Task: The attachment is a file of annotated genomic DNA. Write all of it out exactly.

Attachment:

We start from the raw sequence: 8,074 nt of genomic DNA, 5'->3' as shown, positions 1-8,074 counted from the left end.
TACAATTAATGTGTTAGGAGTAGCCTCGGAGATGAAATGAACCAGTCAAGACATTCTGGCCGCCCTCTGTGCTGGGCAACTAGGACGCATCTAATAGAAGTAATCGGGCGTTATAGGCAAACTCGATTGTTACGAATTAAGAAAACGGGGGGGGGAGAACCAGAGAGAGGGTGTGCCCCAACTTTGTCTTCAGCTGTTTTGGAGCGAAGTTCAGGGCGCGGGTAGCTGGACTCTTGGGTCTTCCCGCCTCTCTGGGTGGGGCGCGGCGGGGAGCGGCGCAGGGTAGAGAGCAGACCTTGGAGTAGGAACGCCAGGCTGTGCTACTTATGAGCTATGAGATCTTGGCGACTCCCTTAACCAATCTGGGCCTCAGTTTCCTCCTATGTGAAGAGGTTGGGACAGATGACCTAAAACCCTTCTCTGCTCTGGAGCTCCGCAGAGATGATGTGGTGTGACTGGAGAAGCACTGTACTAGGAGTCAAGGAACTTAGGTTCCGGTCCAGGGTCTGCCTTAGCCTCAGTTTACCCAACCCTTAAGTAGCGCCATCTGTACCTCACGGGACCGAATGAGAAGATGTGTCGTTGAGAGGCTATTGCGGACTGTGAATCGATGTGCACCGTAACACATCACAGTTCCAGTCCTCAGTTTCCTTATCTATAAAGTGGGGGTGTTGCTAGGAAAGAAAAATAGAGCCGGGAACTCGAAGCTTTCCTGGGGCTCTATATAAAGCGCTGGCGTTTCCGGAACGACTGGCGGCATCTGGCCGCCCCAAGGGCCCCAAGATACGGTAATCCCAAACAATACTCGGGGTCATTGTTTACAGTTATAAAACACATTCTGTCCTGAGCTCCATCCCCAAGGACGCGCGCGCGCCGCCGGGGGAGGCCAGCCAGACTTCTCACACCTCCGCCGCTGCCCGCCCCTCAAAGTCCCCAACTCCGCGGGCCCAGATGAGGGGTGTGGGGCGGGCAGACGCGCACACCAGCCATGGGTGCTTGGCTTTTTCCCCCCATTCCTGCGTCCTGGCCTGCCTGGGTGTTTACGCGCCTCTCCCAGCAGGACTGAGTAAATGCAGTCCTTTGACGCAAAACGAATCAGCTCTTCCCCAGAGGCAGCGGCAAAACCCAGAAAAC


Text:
We start from the raw sequence: 8,074 nt of genomic DNA, 5'->3' as shown, positions 1-8,074 counted from the left end.
TACAATTAATGTGTTAGGAGTAGCCTCGGAGATGAAATGAACCAGTCAAGACATTCTGGCCGCCCTCTGTGCTGGGCAACTAGGACGCATCTAATAGAAGTAATCGGGCGTTATAGGCAAACTCGATTGTTACGAATTAAGAAAACGGGGGGGGGAGAACCAGAGAGAGGGTGTGCCCCAACTTTGTCTTCAGCTGTTTTGGAGCGAAGTTCAGGGCGCGGGTAGCTGGACTCTTGGGTCTTCCCGCCTCTCTGGGTGGGGCGCGGCGGGGAGCGGCGCAGGGTAGAGAGCAGACCTTGGAGTAGGAACGCCAGGCTGTGCTACTTATGAGCTATGAGATCTTGGCGACTCCCTTAACCAATCTGGGCCTCAGTTTCCTCCTATGTGAAGAGGTTGGGACAGATGACCTAAAACCCTTCTCTGCTCTGGAGCTCCGCAGAGATGATGTGGTGTGACTGGAGAAGCACTGTACTAGGAGTCAAGGAACTTAGGTTCCGGTCCAGGGTCTGCCTTAGCCTCAGTTTACCCAACCCTTAAGTAGCGCCATCTGTACCTCACGGGACCGAATGAGAAGATGTGTCGTTGAGAGGCTATTGCGGACTGTGAATCGATGTGCACCGTAACACATCACAGTTCCAGTCCTCAGTTTCCTTATCTATAAAGTGGGGGTGTTGCTAGGAAAGAAAAATAGAGCCGGGAACTCGAAGCTTTCCTGGGGCTCTATATAAAGCGCTGGCGTTTCCGGAACGACTGGCGGCATCTGGCCGCCCCAAGGGCCCCAAGATACGGTAATCCCAAACAATACTCGGGGTCATTGTTTACAGTTATAAAACACATTCTGTCCTGAGCTCCATCCCCAAGGACGCGCGCGCGCCGCCGGGGGAGGCCAGCCAGACTTCTCACACCTCCGCCGCTGCCCGCCCCTCAAAGTCCCCAACTCCGCGGGCCCAGATGAGGGGTGTGGGGCGGGCAGACGCGCACACCAGCCATGGGTGCTTGGCTTTTTCCCCCCATTCCTGCGTCCTGGCCTGCCTGGGTGTTTACGCGCCTCTCCCAGCAGGACTGAGTAAATGCAGTCCTTTGACGCAAAACGAATCAGCTCTTCCCCAGAGGCAGCGGCAAAACCCAGAAAAC